We can find the Mapusha Weaving Studio on the outskirts of Acornhoek in the hills next to the Catholic Mission. The mission was originally founded in 1970 to give unemployed women a learned skill and a source of income. They chose the name Mapusha as a combination of words to signify the union of the two local tribes, the Mapulaneng and Shangaan.
Before building the studio, and launching the initiative, the mission sent two young women away to a successful weaving studio in Burgersfort for training. Here Regina and Linda were properly taught how to dye the various colours, and then spin and weave a loom. After two years, these ladies returned and the weaving studio was built and looms constructed. It was not long before many other women arrived to be taught weaving.
Most of them entered the Weaving Studio as young, unemployed girls. This was half a century ago, and they have stayed on, perfecting their craft well into their pension years. They make use of age-old techniques of dyeing, spinning, weaving and sewing that they have passed down to each other. Their love for using organic material has kept the craft pure, something which is getting harder to find nowadays.
Before the 1990s, when the Weaving Studio was at its peak, it had 26 women employed. The Catholic church used to commission them to weave biblical tapestries. Unfortunately, support from the mission decreased and by 2002, only 6 women remained. They were walking km’s every day to get to the studio, carrying heavy rugs on their heads. Sales were slow, as was their morale until a textile designer called Judy Miller discovered them and stepped in to help.
It was a chance meeting with six of the grandmothers working at the weaving studio that launched the next chapter of Judy’s life. It ended up being a mutually beneficial relationship that she forged with these women. She had just come off a year of cancer treatments, and through her time spent with these ladies, she saw their strength and determination. This inspired her to write a book about her experiences at the Mapusha Weaving Studio.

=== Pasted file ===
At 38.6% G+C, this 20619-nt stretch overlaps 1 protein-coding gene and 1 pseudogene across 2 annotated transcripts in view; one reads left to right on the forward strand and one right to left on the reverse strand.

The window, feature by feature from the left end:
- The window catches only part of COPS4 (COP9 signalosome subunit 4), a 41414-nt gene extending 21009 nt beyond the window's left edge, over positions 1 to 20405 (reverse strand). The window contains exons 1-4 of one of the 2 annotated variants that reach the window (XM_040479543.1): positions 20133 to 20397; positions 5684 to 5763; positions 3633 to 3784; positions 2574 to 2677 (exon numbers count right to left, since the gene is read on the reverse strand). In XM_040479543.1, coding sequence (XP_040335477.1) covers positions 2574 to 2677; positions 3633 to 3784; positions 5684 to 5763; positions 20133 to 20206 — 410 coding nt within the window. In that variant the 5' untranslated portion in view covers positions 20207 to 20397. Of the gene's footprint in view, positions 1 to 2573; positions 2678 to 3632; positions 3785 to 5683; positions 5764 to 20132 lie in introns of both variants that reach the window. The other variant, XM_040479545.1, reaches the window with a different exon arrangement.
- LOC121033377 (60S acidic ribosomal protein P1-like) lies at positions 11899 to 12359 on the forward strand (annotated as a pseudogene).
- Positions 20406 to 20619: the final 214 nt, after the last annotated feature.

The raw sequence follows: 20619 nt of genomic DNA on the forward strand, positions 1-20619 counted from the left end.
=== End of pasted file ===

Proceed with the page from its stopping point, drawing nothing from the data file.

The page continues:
She gave them an internet presence and secured sponsorship for eight new ladies from the community to come in and learn by weaving a loom. She also sourced wool for them and found commissioned work for the women. With the pandemic in 2020, Judy stopped travelling to Hoedspruit and has now settled permanently in America. Because of her own personal circumstances, she no longer has any involvement with the weaving studio.
Although they are still using old techniques for weaving, the woman’s co-operative makes a point of keeping up with modern furnishing trends, all thanks to Judy. Now they make sure that there is diversity in all the designs. They incorporate abstract geometrical shapes in some and other tapestries are woven to be more realistic. These depict things like sheep or the countryside, a reflection of the world these ladies grew up in. Some looms are larger than the ladies themselves, and they end up standing on a brick for hours until their tapestry is woven.
In 2012, when the church grounds on which the workshop was situated increased the rent, it became unaffordable. Again, fortune smiled on these ladies and an American donor stepped up to save the day. They built the New Dawn Centre. It was perfect. The Seeds of Light art centre was next to it. It became a daily hub of activity in the area as gardens surrounded it and it had a borehole.
COVID hit. The woven tale of these wonderful ladies has ended in a shutdown weaving studio in dire need of repairs. It is going to take time to build the Mapusha Weaving Studio back up to its former glory. It can and will be done, and plans are in place to once again bring in commission pieces for the ladies to work on. Once the renovations to the studio are done, the elders of the studio will teach weaving a loom to the new generation, keeping the legacy intact.
For these craftswomen, this is how they will immortalise their tales of cultural pride and unity for the future. They heralded these indomitable women in the little town of Rooiboklaagte for the amazing work they all produce, as well as the good values they represent. Having this weaving studio in the area provides a great sense of stability and inspiration to the entire community, especially the women.
If you would like to become a part of this handspun hope on a loom, you can do so by either making a donation or by commissioning these ladies to create a beautiful tapestry woven to suit any colour scheme or dimension you choose.
Contact us for a rug, bags, tapestries, or even a bird or animal mobile.